Cart (Loading....) | Create Account
Close category search window
 

Initial processes of a pulsed micro-arc discharge between wire-to-plane electrodes in liquid

Sign In

Cookies must be enabled to login.After enabling cookies , please use refresh or reload or ctrl+f5 on the browser for the login options.

Formats Non-Member Member
$31 $13
Learn how you can qualify for the best price for this item!
Become an IEEE Member or Subscribe to
IEEE Xplore for exclusive pricing!
close button

puzzle piece

IEEE membership options for an individual and IEEE Xplore subscriptions for an organization offer the most affordable access to essential journal articles, conference papers, standards, eBooks, and eLearning courses.

Learn more about:

IEEE membership

IEEE Xplore subscriptions

5 Author(s)
Kanemaru, M. ; Tokyo Inst. of Technol., Tokyo ; Saiki, R. ; Hashimoto, T. ; Ibuka, S.
more authors

A lot of microdischarges in liquid are proposed and studied. It is a new frontier of plasma and is expected as a peculiar reaction field. Discharge process in electric discharge machinings (EDMs) is related to the physics of the pulsed micro-arc discharge in liquid. EDMs are well-known machining techniques developed since more than sixty years. However, the microdischarge between a workpiece and a wire electrode is not fully understood, because it includes the stochastic and transient processes appearing in a short period. In this paper, we characterize the initial stage of pulsed micro-arc discharges in liquid. A thin copper wire electrode was placed above a tungsten plate electrode with a separation of 200 mum in water To observe a single pulsed micro-arc discharge, the laser shadowgraphy was used. If a pulsed positive voltage was applied to the wire electrode, the electric breakdown was initiated from its surface with a short delay time of 1-2 mus. Then, the discharge developed toward the tungsten plate cathode. The discharge did not form a dendritic shape, which was observed often in the electrical breakdown in liquid, but an agglomerated structure in shadow images. When the shadow region reached to the tungsten plate electrode, the discharge channel was formed and expanded in the radial direction. This process produced the discharge time lag. When the applied voltage was not high enough for creating the discharge channel, the agglomerated structure disappeared in the middle region between the electrodes. When the polarity of the electrodes was reversed, the discharge developed from the wire cathode. The discharge time lag depends on the breakdown process and discharge position on the surface of the plate electrode. Consequently, if the time lag for the breakdown is examined in detail, machining mechanisms in the EDM will be clarified.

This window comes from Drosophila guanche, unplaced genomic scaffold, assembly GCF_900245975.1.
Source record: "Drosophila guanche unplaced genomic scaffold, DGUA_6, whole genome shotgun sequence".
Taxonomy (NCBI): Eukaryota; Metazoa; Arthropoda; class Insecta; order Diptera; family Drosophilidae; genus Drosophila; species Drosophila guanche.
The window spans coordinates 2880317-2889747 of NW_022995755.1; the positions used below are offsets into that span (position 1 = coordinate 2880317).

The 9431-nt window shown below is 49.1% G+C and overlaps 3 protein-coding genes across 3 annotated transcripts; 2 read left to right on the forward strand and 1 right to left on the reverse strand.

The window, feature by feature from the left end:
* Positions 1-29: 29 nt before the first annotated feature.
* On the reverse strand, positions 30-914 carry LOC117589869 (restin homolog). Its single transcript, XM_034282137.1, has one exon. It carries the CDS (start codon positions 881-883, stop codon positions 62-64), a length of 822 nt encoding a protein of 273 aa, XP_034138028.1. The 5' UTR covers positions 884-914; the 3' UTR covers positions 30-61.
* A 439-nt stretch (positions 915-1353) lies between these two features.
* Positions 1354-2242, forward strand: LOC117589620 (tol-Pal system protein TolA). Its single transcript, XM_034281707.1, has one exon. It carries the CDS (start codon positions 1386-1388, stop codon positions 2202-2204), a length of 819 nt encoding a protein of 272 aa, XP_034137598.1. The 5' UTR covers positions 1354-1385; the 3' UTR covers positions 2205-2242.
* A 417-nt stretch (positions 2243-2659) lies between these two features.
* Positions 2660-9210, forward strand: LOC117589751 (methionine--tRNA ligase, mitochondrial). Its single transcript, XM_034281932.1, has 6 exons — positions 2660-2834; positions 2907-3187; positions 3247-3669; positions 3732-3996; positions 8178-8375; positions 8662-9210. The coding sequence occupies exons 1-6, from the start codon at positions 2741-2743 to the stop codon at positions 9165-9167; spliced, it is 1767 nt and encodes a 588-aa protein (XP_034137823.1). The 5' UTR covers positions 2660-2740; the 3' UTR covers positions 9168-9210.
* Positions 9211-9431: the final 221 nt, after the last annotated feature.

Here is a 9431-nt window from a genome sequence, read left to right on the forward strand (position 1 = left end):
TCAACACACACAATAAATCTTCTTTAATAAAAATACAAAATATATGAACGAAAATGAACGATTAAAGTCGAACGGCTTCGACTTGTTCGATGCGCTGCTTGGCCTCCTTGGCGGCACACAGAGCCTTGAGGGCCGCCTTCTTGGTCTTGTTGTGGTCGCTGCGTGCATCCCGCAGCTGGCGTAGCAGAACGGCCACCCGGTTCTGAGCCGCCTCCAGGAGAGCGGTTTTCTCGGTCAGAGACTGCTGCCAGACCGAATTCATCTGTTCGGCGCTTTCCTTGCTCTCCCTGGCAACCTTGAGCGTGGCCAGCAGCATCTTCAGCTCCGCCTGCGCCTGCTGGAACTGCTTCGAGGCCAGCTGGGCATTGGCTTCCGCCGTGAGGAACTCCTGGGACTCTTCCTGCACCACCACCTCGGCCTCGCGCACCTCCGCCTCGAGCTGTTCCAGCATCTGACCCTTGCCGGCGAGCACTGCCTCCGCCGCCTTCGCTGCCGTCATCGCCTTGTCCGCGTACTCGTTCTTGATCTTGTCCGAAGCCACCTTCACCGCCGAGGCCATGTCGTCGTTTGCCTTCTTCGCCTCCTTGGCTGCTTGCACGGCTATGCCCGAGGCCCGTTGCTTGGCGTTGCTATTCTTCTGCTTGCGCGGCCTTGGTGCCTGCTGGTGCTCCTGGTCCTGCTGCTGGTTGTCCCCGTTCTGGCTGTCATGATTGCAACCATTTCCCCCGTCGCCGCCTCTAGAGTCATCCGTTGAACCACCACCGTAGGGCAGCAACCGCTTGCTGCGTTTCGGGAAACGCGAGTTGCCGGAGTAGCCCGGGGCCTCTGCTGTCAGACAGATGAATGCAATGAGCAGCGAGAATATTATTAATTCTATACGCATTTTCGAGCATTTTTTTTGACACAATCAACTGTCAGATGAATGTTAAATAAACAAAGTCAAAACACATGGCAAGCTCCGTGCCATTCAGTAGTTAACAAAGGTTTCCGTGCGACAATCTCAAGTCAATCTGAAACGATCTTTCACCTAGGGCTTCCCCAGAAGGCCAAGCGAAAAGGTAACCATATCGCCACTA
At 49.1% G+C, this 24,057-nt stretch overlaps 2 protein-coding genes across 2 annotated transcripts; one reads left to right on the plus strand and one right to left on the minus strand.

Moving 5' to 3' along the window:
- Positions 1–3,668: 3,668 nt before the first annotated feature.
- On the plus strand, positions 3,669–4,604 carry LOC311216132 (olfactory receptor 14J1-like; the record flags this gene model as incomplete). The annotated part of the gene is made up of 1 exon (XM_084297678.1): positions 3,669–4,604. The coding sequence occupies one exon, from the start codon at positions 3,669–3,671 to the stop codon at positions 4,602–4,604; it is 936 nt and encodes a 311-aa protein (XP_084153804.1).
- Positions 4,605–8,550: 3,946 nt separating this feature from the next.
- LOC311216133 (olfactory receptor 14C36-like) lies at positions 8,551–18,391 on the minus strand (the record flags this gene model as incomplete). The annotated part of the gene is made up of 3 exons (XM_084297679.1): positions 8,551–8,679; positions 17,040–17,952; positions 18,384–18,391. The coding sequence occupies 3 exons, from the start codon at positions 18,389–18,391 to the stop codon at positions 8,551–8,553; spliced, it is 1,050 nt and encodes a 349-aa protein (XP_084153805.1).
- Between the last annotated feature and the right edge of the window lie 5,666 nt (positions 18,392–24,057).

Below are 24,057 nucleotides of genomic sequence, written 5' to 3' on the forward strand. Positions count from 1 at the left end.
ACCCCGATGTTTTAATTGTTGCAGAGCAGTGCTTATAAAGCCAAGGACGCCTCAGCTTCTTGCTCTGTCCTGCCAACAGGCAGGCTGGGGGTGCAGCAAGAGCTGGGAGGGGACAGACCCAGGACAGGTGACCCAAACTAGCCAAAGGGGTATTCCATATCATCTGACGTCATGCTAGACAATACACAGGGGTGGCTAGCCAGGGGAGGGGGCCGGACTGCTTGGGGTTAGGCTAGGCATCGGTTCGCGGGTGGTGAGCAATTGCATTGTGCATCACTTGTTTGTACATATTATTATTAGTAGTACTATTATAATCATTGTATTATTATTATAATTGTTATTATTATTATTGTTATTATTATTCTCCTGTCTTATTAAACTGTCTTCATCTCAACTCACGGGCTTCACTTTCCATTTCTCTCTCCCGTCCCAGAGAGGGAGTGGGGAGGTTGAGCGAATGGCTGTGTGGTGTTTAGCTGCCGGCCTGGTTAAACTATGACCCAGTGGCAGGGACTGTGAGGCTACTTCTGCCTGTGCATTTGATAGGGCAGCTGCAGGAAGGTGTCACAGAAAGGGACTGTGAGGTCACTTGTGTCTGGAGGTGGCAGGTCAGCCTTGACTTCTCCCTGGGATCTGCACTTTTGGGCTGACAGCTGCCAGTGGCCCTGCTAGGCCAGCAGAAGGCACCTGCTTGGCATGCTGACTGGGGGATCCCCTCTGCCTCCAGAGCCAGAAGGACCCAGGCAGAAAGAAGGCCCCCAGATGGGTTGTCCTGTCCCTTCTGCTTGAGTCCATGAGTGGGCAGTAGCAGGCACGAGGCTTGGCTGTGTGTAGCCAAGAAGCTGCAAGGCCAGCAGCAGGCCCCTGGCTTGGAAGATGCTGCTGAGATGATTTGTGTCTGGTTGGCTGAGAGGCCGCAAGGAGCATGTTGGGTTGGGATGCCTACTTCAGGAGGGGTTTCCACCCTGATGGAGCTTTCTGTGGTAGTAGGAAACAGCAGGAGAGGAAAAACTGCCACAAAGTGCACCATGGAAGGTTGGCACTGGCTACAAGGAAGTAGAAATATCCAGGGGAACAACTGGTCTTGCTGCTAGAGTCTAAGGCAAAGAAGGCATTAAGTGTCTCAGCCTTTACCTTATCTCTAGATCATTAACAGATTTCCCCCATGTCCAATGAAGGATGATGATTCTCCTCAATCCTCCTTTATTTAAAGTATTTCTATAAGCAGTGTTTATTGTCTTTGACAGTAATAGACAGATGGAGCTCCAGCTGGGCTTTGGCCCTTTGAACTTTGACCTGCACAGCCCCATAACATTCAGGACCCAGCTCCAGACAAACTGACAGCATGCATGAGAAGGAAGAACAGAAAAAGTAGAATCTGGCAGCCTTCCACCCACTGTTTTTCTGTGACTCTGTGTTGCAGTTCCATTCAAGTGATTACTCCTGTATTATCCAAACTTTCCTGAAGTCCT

Published in:

Plasma Science, 2008. ICOPS 2008. IEEE 35th International Conference on

Date of Conference:

15-19 June 2008

Need Help?


IEEE Advancing Technology for Humanity About IEEE Xplore | Contact | Help | Terms of Use | Nondiscrimination Policy | Site Map | Privacy & Opting Out of Cookies

A not-for-profit organization, IEEE is the world's largest professional association for the advancement of technology.
© Copyright 2014 IEEE - All rights reserved. Use of this web site signifies your agreement to the terms and conditions.